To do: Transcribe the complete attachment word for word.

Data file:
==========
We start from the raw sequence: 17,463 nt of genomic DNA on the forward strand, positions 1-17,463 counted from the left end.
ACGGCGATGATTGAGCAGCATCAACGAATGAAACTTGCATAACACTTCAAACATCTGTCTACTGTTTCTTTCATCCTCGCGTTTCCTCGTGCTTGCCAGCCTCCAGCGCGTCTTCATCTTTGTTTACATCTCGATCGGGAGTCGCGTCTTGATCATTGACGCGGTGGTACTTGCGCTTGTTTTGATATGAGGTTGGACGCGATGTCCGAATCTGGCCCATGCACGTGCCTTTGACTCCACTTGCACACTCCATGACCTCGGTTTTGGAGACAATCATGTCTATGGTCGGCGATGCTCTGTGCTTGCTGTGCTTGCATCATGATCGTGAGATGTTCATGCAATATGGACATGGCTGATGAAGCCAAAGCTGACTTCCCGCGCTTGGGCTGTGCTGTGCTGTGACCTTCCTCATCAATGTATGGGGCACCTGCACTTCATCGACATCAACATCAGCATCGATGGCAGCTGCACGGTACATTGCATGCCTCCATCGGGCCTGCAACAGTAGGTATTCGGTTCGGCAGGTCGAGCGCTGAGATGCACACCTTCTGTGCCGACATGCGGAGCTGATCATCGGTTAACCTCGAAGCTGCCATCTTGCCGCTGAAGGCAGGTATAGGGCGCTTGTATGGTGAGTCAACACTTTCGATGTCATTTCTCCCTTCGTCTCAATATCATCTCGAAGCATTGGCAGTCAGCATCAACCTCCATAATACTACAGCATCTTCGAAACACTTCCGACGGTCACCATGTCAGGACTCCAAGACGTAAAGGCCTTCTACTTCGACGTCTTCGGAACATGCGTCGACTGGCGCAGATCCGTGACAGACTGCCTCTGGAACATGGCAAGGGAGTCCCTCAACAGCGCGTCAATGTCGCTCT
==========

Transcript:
We start from the raw sequence: 17,463 nt of genomic DNA on the forward strand, positions 1-17,463 counted from the left end.
ACGGCGATGATTGAGCAGCATCAACGAATGAAACTTGCATAACACTTCAAACATCTGTCTACTGTTTCTTTCATCCTCGCGTTTCCTCGTGCTTGCCAGCCTCCAGCGCGTCTTCATCTTTGTTTACATCTCGATCGGGAGTCGCGTCTTGATCATTGACGCGGTGGTACTTGCGCTTGTTTTGATATGAGGTTGGACGCGATGTCCGAATCTGGCCCATGCACGTGCCTTTGACTCCACTTGCACACTCCATGACCTCGGTTTTGGAGACAATCATGTCTATGGTCGGCGATGCTCTGTGCTTGCTGTGCTTGCATCATGATCGTGAGATGTTCATGCAATATGGACATGGCTGATGAAGCCAAAGCTGACTTCCCGCGCTTGGGCTGTGCTGTGCTGTGACCTTCCTCATCAATGTATGGGGCACCTGCACTTCATCGACATCAACATCAGCATCGATGGCAGCTGCACGGTACATTGCATGCCTCCATCGGGCCTGCAACAGTAGGTATTCGGTTCGGCAGGTCGAGCGCTGAGATGCACACCTTCTGTGCCGACATGCGGAGCTGATCATCGGTTAACCTCGAAGCTGCCATCTTGCCGCTGAAGGCAGGTATAGGGCGCTTGTATGGTGAGTCAACACTTTCGATGTCATTTCTCCCTTCGTCTCAATATCATCTCGAAGCATTGGCAGTCAGCATCAACCTCCATAATACTACAGCATCTTCGAAACACTTCCGACGGTCACCATGTCAGGACTCCAAGACGTAAAGGCCTTCTACTTCGACGTCTTCGGAACATGCGTCGACTGGCGCAGATCCGTGACAGACTGCCTCTGGAACATGGCAAGGGAGTCCCTCAACAGCGCGTCAATGTCGCTCT